NORFOLK -- Allison Flowers is a 52-year-old former human resources director who was laid off over a year and a half ago. She lost her job and her health insurance along with it.

When she tried to buy her own private plan, the rate skyrocketed from $300 a month to $700 for her entire family.

During that time of being uninsured, she ended up in the emergency room with heart arrhythmia due to her thyroid condition.

'They told me to follow up with the cardiologist and I said there is no way I can afford a follow-up, Flowers said. 'I did everything right. I graduated from a prestigious Virginia university, I married my college sweetheart, I did it all right. I'm an example that this can happen to anyone.'

She enrolled for a health insurance plan under the Affordable Care Act and received a subsidy based on where she sits on the federal poverty level chart. She now pays $22 a month for her Optima health insurance premium and has also received government assistance to meet her deductible of $1500.

On Tuesday, two courts issued dueling about subsidies that help millions of low- and middle-income people afford health insurance.

A panel of the appeals court in Washington said the plain language of the law states that financial aid can only be provided in states that have set up their own insurance exchanges, but a court in Richmond cited the IRS whichclaims tax credits can also be provided in states where the federal government is running the markets.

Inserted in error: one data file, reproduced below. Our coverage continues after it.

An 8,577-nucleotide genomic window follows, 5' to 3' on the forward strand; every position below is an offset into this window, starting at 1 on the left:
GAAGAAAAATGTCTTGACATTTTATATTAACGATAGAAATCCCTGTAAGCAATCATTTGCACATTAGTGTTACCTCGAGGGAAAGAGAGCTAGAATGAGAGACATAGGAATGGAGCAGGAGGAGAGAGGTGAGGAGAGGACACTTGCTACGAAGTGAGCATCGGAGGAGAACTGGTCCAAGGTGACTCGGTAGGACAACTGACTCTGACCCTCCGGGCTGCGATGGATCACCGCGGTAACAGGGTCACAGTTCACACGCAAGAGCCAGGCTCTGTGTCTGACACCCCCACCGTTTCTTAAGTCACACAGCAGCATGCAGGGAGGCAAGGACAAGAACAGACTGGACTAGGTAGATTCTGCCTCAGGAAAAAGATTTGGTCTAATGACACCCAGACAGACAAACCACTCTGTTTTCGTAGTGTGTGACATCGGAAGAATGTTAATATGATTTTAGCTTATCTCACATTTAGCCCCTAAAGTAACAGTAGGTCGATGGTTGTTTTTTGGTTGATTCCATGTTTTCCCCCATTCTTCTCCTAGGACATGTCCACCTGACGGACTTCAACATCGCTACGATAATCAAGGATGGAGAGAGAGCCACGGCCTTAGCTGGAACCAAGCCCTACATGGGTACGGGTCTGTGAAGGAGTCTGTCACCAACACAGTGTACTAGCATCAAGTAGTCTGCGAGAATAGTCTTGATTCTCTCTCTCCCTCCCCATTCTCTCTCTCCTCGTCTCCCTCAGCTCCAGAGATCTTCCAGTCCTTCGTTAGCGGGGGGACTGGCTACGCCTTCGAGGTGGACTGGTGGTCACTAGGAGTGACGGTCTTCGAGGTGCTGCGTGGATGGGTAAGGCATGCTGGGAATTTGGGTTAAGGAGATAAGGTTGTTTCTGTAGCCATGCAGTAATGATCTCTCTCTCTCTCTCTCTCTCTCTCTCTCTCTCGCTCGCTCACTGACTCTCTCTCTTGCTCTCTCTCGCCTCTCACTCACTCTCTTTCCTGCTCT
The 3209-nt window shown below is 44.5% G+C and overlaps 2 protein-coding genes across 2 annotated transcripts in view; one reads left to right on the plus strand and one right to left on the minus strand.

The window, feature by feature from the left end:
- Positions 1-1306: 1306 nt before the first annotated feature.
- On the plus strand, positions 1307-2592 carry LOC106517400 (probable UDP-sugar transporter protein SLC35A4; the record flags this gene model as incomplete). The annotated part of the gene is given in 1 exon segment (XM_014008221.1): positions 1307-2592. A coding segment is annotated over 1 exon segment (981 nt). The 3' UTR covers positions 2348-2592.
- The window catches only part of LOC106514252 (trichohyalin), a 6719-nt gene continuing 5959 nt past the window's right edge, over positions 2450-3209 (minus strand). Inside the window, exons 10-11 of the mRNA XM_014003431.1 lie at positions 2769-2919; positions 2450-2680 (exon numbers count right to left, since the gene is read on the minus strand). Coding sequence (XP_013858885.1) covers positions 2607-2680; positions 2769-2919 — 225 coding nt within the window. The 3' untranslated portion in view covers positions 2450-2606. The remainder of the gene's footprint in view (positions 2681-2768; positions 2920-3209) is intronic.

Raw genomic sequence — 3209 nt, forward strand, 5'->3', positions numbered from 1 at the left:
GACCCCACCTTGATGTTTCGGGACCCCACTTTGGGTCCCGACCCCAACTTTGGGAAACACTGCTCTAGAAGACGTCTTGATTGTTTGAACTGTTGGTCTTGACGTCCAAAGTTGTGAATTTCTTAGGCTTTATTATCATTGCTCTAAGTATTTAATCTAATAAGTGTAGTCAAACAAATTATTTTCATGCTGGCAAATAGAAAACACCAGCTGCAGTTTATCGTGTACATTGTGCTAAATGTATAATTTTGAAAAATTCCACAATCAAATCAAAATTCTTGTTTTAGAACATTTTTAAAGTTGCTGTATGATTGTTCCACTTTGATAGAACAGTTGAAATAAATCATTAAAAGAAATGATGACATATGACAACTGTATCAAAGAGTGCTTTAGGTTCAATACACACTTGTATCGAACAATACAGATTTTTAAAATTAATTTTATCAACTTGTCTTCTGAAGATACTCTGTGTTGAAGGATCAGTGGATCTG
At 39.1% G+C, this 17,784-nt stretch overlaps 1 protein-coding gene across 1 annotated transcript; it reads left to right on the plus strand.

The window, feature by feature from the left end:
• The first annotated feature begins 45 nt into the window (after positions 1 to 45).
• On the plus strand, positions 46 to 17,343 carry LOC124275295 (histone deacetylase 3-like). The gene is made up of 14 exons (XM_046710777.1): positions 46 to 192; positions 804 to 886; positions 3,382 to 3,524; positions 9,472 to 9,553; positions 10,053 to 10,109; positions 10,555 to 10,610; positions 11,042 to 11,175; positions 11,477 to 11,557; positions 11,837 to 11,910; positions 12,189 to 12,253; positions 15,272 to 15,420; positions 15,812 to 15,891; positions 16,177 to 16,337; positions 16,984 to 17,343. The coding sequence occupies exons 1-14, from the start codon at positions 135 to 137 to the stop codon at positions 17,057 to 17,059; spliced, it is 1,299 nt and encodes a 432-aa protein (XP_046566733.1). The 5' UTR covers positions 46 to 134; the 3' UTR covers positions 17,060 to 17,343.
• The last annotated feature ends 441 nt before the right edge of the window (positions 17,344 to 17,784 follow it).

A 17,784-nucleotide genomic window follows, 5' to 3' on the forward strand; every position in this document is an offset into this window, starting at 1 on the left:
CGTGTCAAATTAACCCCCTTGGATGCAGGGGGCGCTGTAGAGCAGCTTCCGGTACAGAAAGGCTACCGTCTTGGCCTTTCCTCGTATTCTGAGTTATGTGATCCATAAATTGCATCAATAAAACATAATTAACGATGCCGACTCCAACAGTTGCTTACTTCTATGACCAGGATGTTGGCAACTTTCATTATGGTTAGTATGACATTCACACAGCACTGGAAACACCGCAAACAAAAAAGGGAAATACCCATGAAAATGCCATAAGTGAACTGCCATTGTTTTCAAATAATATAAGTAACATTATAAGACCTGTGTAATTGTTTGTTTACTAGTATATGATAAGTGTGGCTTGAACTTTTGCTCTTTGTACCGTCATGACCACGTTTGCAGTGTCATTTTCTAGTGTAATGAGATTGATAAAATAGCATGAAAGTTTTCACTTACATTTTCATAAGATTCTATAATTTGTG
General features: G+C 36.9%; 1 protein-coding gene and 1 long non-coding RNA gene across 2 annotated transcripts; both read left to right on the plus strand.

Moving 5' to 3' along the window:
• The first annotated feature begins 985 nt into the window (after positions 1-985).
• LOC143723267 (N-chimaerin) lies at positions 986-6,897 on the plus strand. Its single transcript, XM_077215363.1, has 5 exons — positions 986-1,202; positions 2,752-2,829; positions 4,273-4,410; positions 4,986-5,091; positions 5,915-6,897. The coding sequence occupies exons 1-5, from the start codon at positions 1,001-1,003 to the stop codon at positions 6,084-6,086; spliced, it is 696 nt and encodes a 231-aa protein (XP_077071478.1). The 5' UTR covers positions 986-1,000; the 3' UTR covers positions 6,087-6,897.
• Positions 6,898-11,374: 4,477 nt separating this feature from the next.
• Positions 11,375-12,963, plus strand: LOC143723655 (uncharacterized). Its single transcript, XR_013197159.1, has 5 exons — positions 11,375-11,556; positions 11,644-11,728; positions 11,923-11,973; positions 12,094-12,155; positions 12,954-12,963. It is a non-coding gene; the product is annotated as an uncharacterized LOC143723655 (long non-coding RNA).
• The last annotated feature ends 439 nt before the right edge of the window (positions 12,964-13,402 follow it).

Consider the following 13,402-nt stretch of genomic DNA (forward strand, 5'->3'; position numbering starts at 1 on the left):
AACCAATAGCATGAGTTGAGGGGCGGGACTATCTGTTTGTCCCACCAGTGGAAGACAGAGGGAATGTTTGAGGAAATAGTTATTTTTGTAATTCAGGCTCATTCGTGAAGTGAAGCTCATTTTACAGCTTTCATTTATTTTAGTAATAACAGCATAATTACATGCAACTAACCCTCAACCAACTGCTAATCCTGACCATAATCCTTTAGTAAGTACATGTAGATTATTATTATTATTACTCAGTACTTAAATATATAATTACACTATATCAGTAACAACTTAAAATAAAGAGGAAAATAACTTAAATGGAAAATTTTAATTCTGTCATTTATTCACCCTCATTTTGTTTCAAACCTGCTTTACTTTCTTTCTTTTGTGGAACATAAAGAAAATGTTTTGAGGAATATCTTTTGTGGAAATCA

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The Kaiser Family Foundation which unbiasedly monitors the progression of the implementation of the ACA has stated on its website that the rulings may not impact people who bought a subsidized plan for about another year and a half.

The Department of Health and Human Services says that 36 states use the the federal marketplace. Virginia is one of them.

When 13News Now reached out to the department, a spokesperson referred us to another person at the Department of Justice.

Gaylene Kanoyton with Celebrate Healthcare LLC, a business she started to enroll people on health insurance through the Affordable Care Act, says nothing changes at this point for her customers who enrolled.

Sen. Jeff McWaters (R-VA) tells 13News Now that this drafting error in the ACA law is one of the many examples of how broken this law is.

'It will be interesting to see if the federal government will collect the money that they've already given out to people for their health insurance plans.'

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